As the controversial “emergency surveillance” bill being considered in the UK passed the House of Commons on Wednesday morning, privacy watchdogs criticized the law they say would allow the UK government to run an intrusive spying program on its citizens.
Retention and Investigatory Powers (DRIP) bill passed 449 to 33 and is
scheduled for a two-day final review by the House of Lords this week.
Commons voted following a contentious but inexplicably brief debate between MPs that included accusations of back-door deals, according to The Guardian.
Despite its quick approval, the bill has been slammed by technology
law experts, who warn that it would give the government too much power
to spy on UK citizens and that legislators have not been given enough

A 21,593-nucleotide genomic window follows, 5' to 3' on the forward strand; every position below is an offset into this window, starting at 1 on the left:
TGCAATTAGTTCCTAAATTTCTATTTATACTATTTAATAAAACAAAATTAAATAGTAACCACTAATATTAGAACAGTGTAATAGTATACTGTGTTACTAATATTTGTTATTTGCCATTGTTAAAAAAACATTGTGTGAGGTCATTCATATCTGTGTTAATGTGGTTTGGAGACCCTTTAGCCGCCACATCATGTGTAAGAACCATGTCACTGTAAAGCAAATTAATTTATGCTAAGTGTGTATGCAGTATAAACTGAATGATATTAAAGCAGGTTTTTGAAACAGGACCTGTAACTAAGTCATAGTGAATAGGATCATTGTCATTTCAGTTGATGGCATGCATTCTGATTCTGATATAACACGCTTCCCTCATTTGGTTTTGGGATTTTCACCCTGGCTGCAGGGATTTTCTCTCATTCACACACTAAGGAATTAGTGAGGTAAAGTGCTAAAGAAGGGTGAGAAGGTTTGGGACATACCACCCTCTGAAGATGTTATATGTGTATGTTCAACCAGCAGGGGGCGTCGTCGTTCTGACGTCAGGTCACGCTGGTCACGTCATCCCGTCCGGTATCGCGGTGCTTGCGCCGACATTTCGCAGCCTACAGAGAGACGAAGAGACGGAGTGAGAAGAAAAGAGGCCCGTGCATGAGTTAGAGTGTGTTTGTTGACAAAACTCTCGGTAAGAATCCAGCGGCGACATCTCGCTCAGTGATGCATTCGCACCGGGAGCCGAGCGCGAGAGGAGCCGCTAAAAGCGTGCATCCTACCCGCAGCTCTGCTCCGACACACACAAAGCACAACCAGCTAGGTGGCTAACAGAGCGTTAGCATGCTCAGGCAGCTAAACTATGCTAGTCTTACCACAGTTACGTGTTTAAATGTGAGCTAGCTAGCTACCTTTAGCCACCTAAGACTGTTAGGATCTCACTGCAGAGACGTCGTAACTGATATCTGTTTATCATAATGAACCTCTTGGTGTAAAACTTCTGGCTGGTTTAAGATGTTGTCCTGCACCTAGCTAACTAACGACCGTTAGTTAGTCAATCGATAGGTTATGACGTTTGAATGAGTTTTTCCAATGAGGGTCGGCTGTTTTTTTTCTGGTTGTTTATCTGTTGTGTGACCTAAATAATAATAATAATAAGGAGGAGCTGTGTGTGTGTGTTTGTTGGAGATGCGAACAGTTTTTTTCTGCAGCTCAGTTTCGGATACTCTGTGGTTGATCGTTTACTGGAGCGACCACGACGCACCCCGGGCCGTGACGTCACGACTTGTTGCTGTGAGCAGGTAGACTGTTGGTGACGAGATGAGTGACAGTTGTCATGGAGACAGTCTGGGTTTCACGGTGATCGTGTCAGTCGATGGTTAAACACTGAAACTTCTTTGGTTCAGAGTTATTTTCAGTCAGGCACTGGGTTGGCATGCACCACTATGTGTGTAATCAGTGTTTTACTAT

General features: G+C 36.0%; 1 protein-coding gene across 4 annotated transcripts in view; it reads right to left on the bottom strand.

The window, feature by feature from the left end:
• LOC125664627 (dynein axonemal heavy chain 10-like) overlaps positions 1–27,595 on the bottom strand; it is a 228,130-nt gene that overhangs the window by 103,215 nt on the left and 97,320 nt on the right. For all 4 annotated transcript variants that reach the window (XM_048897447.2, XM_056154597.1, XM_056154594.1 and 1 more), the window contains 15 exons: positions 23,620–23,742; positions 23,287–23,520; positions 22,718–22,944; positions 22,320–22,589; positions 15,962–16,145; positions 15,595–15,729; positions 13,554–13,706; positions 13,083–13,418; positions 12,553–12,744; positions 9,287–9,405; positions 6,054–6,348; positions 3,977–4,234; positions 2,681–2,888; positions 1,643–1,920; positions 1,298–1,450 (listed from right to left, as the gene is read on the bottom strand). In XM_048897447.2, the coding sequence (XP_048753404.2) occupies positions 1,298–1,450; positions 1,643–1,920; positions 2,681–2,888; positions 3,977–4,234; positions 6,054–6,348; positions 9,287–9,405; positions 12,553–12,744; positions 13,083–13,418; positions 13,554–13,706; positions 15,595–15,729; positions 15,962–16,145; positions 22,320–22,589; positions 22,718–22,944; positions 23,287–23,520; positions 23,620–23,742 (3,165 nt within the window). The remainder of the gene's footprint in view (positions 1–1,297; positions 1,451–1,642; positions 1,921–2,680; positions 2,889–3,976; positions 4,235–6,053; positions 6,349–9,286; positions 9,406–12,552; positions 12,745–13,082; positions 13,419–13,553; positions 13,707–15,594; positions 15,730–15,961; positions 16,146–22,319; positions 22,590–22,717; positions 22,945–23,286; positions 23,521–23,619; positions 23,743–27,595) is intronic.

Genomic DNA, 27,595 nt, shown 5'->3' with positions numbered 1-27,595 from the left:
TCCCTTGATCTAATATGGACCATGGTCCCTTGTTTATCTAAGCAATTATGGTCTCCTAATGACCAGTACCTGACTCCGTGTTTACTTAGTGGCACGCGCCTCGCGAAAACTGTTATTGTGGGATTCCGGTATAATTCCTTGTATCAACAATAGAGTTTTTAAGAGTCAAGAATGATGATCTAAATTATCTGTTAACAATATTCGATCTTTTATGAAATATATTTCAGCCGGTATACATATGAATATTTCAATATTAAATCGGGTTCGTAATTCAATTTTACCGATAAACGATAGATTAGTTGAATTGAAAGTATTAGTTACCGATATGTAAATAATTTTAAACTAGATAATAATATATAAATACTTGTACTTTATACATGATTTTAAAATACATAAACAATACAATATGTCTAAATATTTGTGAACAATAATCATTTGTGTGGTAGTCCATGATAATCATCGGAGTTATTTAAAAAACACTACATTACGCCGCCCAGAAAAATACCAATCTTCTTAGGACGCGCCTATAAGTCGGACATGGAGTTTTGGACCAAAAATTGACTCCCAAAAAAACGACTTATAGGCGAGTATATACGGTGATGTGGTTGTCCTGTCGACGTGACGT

time for a thorough debate.
As Common Dreams reported
earlier, DRIP would require communications companies to store and track
the public's phone calls, text messages, and internet use and hand over
the data to the government, even without a warrant. Proponents have
said that there are enough safeguards in place to prevent the law from
becoming the kind of intrusive surveillance program that was struck down
by the European Court of Justice in April for violating the
“fundamental rights to respect for privacy.”
In an open letter
to the members of Parliament, 15 internet policy scholars from the UK
said the bill “goes far beyond” its intended use and that it “attempts
to extend the territorial reach of the British interception powers,
expanding the UK’s ability to mandate the interception of communications
content across the globe.”
Prime Minister David Cameron defended the bill’s quick progresshttps://www.commondreams.org/headline/2014/07/16-2